Then Vietnam came along with transistor radios but mostly Rock was heard, good American Music like, "Fortunate Son", "War", "Born to be Wild", But then a movie about Vietnam gave America the music most remembered about Vietnam, "The Ride of the Valkyries", with Robert Duval saying, "How I love the smell of Napalm in the Morning".
Music in Wars would be a great title of a book if one of you potential writers might spend some time researching American's who have never shrunk from playing songs while fighting. By the way, I'm sure you could find some of these songs on YouTube, they seem to have everything else.
GySgt. F. L. Rousseau,
A Marine's Pride
I have been getting your e-mails and magazines for my husband. He and our son were both in the Marine Corps. Bill, in the late 60's and Eric in the late 00's. I order things from you, like his hats, T-shirts and Christmas gifts. Well, I wanted to let you know what the last T-shirt was for.
My husband, Bill Milatovich is an amputee, not from the service, but from an accident 12 yrs ago. So here are a couple of pictures of his prosthetic leg.
Hand Grenade Fishing
A wee bit north of Da Nang the Nam O Bridge was a key highway link to points north along the coast. [Check it out on Google maps... I started with "Da Nang, Vietnam" and then just moved north up the map 'til I got to the bridge. If you had ever been on one of those expeditions, you'll see a very obvious change in the bridge crossing: modern Viet Nam!]
On two or three occasions it was my great good fortune to be part of a small group of Marines which escaped to the splendid little beach that was nestled close to the bridge. Sunny weather and marvelous water temperature! I'd guess we were not a hundred yards from the bridge.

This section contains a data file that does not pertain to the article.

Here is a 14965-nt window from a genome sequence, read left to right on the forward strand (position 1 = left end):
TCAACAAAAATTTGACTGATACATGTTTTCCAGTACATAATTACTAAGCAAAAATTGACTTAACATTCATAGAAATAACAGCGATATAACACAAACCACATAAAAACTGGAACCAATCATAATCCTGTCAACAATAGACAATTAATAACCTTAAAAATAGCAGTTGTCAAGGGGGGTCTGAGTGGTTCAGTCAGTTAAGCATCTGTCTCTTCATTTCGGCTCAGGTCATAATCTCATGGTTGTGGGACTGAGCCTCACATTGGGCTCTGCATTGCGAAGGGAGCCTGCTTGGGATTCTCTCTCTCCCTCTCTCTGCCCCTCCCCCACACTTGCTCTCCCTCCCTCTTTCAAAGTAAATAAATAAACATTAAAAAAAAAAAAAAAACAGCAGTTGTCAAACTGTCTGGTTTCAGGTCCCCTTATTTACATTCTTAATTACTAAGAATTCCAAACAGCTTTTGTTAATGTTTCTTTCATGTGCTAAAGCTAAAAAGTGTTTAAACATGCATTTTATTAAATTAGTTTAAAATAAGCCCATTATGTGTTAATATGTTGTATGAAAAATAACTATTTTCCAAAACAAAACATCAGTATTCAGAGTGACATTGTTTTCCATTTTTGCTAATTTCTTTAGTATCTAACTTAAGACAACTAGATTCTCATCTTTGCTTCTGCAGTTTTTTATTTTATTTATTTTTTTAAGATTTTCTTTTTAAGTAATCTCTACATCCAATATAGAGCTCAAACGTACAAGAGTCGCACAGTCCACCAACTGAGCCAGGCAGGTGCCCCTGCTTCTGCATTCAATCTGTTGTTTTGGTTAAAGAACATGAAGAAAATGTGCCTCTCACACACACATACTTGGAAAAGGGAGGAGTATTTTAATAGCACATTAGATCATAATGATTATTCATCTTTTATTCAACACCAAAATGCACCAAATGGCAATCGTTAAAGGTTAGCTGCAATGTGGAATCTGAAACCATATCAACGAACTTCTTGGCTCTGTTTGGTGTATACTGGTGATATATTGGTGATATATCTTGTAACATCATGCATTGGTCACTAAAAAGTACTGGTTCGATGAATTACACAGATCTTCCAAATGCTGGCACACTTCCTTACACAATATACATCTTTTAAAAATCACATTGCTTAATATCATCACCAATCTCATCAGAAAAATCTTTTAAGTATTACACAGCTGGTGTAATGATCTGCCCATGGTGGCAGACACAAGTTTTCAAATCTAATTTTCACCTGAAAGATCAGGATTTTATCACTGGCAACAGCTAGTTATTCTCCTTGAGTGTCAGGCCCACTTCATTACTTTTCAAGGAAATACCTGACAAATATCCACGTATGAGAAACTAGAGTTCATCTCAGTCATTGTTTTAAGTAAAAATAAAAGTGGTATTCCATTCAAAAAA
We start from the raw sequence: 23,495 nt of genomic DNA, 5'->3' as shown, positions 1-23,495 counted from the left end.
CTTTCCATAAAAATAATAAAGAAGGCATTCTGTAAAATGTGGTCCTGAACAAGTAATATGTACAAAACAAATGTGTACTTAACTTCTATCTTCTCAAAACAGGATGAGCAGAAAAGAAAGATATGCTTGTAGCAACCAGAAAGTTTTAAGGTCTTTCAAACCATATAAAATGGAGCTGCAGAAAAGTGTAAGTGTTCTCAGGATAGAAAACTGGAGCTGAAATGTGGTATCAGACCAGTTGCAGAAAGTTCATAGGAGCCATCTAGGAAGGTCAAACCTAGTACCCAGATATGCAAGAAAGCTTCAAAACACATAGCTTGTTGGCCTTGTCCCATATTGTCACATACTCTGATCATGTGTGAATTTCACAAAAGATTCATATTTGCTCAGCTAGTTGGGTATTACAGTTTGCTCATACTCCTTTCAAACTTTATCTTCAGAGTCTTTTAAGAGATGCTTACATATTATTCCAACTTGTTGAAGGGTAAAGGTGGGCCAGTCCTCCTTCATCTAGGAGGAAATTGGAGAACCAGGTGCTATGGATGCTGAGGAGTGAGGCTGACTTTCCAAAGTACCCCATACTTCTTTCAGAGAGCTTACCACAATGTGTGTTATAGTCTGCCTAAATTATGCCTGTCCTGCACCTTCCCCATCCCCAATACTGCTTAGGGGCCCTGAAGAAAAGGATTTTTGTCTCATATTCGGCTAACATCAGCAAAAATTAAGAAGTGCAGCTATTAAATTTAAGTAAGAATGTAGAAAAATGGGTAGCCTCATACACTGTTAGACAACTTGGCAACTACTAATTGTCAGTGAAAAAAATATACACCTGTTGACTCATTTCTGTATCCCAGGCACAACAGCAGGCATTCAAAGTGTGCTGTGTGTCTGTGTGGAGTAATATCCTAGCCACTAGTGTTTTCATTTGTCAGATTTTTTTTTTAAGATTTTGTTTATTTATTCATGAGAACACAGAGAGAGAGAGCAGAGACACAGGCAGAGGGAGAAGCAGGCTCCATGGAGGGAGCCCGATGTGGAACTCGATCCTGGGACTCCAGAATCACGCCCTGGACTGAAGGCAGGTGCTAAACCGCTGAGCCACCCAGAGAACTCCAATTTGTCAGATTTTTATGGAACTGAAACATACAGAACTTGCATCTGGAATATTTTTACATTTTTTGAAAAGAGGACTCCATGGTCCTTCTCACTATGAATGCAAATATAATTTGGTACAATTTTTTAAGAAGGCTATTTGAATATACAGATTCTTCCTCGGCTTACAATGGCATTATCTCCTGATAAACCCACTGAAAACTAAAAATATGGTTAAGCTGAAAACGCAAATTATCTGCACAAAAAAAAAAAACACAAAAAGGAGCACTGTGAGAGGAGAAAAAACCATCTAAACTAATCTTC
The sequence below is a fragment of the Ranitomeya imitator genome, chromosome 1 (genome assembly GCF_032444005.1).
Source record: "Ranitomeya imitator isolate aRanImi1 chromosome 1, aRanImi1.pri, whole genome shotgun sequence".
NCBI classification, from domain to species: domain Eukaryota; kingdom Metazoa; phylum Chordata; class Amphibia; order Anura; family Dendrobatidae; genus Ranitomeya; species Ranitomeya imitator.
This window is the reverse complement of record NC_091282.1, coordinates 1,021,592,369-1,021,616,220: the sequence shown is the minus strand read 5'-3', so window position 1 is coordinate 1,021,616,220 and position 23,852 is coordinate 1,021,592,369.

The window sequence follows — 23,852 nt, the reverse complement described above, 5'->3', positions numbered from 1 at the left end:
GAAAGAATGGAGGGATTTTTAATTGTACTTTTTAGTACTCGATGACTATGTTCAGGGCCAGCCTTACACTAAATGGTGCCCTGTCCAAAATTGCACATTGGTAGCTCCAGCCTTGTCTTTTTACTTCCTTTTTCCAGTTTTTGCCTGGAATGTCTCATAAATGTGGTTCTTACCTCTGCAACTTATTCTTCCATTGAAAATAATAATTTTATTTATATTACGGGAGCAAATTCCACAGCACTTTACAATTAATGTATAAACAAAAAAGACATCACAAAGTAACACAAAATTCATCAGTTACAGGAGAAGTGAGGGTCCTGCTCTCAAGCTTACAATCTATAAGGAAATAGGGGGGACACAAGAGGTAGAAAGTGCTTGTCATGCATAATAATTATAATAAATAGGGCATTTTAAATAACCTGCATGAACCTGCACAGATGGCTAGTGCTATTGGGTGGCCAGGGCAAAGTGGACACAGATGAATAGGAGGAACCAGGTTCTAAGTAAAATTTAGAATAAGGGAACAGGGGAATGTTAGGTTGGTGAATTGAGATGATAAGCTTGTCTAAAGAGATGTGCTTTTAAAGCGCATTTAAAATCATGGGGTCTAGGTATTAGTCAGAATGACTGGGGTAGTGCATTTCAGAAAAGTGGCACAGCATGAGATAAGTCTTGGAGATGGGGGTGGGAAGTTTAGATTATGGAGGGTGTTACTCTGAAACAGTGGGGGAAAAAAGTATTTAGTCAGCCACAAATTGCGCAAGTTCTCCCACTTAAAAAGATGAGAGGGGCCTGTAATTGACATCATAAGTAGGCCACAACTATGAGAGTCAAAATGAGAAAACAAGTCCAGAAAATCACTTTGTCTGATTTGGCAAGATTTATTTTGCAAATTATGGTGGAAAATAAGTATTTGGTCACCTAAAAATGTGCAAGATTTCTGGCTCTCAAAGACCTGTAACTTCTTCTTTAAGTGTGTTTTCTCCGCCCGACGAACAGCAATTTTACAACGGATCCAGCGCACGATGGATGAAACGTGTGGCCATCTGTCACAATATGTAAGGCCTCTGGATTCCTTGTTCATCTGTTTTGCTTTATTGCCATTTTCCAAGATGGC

Bridge security personnel would drop hand grenades onto suspicious floating stuff, to deter sabotage. If you happened to be in the water at the moment of detonation, even if just lounging on your Rubber Lady, the vibrations from the detonations would cause our body to tingle. Rather like a whole body adrenaline rush. Was very glad to not be very close to the bridge!
And no doubt there were thousands a grenades that were used for fishing, from the DMZ down to the Delta!
Ahh, the memories! On one of those trips our group of Adventurers found their way to the Army's "Camp Viking"... which some of you may have discovered included the luxury of a steam bath. Which had lovely young ladies who would assist with one's ablutions.
As Celine Deon might remark, "It's All Coming Back to Me Now!"
Christmas Dinner Menu
Christmas Dinner menu for 1959 at Kami Seya, Japan (near Yokohama).
Trivia question: When did the military stop giving out cigars and cigarettes at holiday dinners?
Coincidence? Who Knows?
Forgot to mention another of Smitty's 12-letter declaratory exclamations... we had been in the field up around Case Springs (NE corner of Pendleton... many pronounce it "Casey" Springs?), and had road-marched back down to Basilone Road, then parallel to the highway from Cone Hill (now range 413, or something like that...) and up to the tank crossing on the south side of Horno ridge... being tracked vehicles, we were obliged to use designated spots to cross the asphalt pavement, usually by laying two rows of junk tires to drive on.